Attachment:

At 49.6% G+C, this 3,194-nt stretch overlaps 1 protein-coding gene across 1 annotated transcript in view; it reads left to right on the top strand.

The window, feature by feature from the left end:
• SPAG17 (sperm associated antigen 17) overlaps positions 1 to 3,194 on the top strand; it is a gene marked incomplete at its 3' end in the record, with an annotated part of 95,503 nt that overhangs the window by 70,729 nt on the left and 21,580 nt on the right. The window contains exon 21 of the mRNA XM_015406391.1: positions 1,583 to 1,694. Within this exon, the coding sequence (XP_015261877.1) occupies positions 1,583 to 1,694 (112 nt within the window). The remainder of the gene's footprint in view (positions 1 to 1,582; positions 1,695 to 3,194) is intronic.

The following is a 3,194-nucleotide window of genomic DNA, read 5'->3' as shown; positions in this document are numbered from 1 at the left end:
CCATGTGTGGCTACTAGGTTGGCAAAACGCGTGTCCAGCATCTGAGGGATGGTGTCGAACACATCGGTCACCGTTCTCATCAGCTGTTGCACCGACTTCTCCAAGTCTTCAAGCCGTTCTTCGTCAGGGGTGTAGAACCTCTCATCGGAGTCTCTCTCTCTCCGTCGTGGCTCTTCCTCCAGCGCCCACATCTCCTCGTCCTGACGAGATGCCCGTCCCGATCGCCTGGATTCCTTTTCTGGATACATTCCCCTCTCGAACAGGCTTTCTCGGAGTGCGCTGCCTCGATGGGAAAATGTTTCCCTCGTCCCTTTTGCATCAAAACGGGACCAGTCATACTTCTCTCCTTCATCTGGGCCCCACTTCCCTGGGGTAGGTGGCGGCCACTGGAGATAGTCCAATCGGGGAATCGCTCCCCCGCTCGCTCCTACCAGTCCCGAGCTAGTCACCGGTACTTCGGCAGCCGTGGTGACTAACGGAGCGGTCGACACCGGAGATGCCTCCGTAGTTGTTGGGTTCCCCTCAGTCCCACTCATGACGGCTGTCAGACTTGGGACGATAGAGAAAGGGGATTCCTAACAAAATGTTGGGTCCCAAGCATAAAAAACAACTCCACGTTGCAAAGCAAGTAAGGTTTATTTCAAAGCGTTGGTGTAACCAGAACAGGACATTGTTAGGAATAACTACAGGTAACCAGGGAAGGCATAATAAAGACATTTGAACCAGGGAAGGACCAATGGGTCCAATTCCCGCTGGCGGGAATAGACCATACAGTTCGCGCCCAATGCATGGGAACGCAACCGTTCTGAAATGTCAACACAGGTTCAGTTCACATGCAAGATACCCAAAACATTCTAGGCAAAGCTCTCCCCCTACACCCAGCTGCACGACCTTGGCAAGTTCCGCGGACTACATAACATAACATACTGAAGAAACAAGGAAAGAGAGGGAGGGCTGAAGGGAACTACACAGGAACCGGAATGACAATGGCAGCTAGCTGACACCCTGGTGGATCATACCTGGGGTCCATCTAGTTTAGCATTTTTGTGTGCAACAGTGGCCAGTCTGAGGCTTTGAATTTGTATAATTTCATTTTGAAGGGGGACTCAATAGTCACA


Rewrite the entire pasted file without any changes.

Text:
At 49.6% G+C, this 3,194-nt stretch overlaps 1 protein-coding gene across 1 annotated transcript in view; it reads left to right on the top strand.

The window, feature by feature from the left end:
• SPAG17 (sperm associated antigen 17) overlaps positions 1 to 3,194 on the top strand; it is a gene marked incomplete at its 3' end in the record, with an annotated part of 95,503 nt that overhangs the window by 70,729 nt on the left and 21,580 nt on the right. The window contains exon 21 of the mRNA XM_015406391.1: positions 1,583 to 1,694. Within this exon, the coding sequence (XP_015261877.1) occupies positions 1,583 to 1,694 (112 nt within the window). The remainder of the gene's footprint in view (positions 1 to 1,582; positions 1,695 to 3,194) is intronic.

The following is a 3,194-nucleotide window of genomic DNA, read 5'->3' as shown; positions in this document are numbered from 1 at the left end:
CCATGTGTGGCTACTAGGTTGGCAAAACGCGTGTCCAGCATCTGAGGGATGGTGTCGAACACATCGGTCACCGTTCTCATCAGCTGTTGCACCGACTTCTCCAAGTCTTCAAGCCGTTCTTCGTCAGGGGTGTAGAACCTCTCATCGGAGTCTCTCTCTCTCCGTCGTGGCTCTTCCTCCAGCGCCCACATCTCCTCGTCCTGACGAGATGCCCGTCCCGATCGCCTGGATTCCTTTTCTGGATACATTCCCCTCTCGAACAGGCTTTCTCGGAGTGCGCTGCCTCGATGGGAAAATGTTTCCCTCGTCCCTTTTGCATCAAAACGGGACCAGTCATACTTCTCTCCTTCATCTGGGCCCCACTTCCCTGGGGTAGGTGGCGGCCACTGGAGATAGTCCAATCGGGGAATCGCTCCCCCGCTCGCTCCTACCAGTCCCGAGCTAGTCACCGGTACTTCGGCAGCCGTGGTGACTAACGGAGCGGTCGACACCGGAGATGCCTCCGTAGTTGTTGGGTTCCCCTCAGTCCCACTCATGACGGCTGTCAGACTTGGGACGATAGAGAAAGGGGATTCCTAACAAAATGTTGGGTCCCAAGCATAAAAAACAACTCCACGTTGCAAAGCAAGTAAGGTTTATTTCAAAGCGTTGGTGTAACCAGAACAGGACATTGTTAGGAATAACTACAGGTAACCAGGGAAGGCATAATAAAGACATTTGAACCAGGGAAGGACCAATGGGTCCAATTCCCGCTGGCGGGAATAGACCATACAGTTCGCGCCCAATGCATGGGAACGCAACCGTTCTGAAATGTCAACACAGGTTCAGTTCACATGCAAGATACCCAAAACATTCTAGGCAAAGCTCTCCCCCTACACCCAGCTGCACGACCTTGGCAAGTTCCGCGGACTACATAACATAACATACTGAAGAAACAAGGAAAGAGAGGGAGGGCTGAAGGGAACTACACAGGAACCGGAATGACAATGGCAGCTAGCTGACACCCTGGTGGATCATACCTGGGGTCCATCTAGTTTAGCATTTTTGTGTGCAACAGTGGCCAGTCTGAGGCTTTGAATTTGTATAATTTCATTTTGAAGGGGGACTCAATAGTCACA